3. We have also made progress in charting the strategic direction for WSH. The WSHAC and MOM have jointly developed a National Workplace Safety and Health Strategy called WSH 2015 to map out a national, strategic and long-term approach towards improving WSH. More than 1,500 stakeholders were consulted in the process. It also received a strong endorsement by the International Advisory Panel for Workplace Safety and Health last year. This extensive consultation is important in building up ownership by industry for safety and health standards. WSH 2015 will be the national blueprint to bring together stakeholders to drive the implementation of the WSH framework in Singapore.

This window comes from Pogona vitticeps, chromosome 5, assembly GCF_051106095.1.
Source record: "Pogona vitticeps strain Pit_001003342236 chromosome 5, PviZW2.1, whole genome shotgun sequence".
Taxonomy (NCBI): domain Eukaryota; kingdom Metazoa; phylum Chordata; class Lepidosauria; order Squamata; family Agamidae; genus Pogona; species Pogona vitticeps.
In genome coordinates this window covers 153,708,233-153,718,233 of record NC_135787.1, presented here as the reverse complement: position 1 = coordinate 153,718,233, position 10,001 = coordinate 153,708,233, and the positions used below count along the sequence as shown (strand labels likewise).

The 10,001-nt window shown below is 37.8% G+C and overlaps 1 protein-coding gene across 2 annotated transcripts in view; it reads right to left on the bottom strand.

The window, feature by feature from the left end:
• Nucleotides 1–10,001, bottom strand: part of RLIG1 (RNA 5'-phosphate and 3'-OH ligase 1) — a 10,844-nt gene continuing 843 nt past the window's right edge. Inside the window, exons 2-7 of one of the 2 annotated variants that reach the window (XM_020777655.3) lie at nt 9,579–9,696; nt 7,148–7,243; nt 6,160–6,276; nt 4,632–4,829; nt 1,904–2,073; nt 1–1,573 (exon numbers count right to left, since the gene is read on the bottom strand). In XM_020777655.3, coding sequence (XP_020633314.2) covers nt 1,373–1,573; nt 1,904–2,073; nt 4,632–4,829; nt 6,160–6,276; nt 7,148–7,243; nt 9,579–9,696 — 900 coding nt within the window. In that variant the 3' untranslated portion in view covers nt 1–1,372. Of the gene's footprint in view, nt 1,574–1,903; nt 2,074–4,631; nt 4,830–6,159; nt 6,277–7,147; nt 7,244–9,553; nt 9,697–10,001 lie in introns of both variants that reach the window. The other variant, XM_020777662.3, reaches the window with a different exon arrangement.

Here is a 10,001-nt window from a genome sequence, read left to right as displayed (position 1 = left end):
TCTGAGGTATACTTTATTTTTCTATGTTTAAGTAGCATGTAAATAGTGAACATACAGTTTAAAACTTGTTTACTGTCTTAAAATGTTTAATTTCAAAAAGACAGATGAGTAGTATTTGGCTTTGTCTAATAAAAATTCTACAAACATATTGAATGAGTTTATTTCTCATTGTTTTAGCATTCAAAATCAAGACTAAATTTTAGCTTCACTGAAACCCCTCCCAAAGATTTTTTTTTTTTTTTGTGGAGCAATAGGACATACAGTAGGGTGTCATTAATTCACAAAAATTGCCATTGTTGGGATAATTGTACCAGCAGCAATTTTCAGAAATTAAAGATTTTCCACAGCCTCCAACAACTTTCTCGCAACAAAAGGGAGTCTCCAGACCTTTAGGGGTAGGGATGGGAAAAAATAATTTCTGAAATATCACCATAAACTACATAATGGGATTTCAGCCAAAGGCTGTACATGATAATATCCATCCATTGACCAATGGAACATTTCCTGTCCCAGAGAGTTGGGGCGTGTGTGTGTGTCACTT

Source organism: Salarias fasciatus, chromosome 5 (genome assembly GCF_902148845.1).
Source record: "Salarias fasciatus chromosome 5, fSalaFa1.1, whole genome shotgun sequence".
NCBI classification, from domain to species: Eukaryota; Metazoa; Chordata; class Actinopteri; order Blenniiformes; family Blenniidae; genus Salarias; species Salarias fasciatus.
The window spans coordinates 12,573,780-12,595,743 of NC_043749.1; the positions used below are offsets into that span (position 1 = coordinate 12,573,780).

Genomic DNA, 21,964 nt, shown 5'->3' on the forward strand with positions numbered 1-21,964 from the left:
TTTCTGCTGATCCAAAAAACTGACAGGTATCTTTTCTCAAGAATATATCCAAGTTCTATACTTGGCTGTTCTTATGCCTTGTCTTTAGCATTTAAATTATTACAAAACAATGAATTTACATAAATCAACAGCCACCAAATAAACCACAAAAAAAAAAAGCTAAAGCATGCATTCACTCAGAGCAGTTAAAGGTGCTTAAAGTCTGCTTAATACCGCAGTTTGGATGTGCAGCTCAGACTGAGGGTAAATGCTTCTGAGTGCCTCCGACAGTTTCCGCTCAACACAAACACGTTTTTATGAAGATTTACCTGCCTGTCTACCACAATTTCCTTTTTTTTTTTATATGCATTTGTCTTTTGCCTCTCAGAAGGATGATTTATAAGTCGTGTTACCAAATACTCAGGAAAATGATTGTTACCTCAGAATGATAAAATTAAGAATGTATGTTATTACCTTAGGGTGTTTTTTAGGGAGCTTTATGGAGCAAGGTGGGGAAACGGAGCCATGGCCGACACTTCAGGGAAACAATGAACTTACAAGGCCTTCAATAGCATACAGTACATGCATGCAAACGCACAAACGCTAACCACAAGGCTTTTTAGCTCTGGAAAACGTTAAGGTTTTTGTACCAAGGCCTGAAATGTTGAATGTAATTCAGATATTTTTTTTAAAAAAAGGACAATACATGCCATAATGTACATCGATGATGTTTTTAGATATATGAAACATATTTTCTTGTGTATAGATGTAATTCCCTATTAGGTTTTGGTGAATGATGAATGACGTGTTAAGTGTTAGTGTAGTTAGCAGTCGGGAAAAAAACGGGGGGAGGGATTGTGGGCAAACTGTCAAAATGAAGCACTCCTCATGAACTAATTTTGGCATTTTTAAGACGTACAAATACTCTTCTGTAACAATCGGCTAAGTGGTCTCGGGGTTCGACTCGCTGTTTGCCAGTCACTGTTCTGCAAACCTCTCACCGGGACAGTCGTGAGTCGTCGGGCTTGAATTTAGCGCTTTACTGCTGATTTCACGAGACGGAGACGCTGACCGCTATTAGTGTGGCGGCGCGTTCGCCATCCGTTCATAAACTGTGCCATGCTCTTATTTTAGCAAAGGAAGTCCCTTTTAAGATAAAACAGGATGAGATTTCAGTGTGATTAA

4. To specifically address safety standards in the construction industry, the WSHAC and MOM have also developed a Construction Strategy to complement WSH 2015. The construction strategy takes into account the specific challenges in the sector and recommends sector-specific measures based on the broad directions of WSH 2015.
Extension of the WSH Act
5. While we continue to raise the workplace safety and health performance in construction sites, shipyards and general factories, the intention is to ensure that workers in all workplaces are protected. As announced in Parliament last year when the WSH Act was passed, my Ministry will cover all workplaces under the Act in three to five years. We will do so in phases.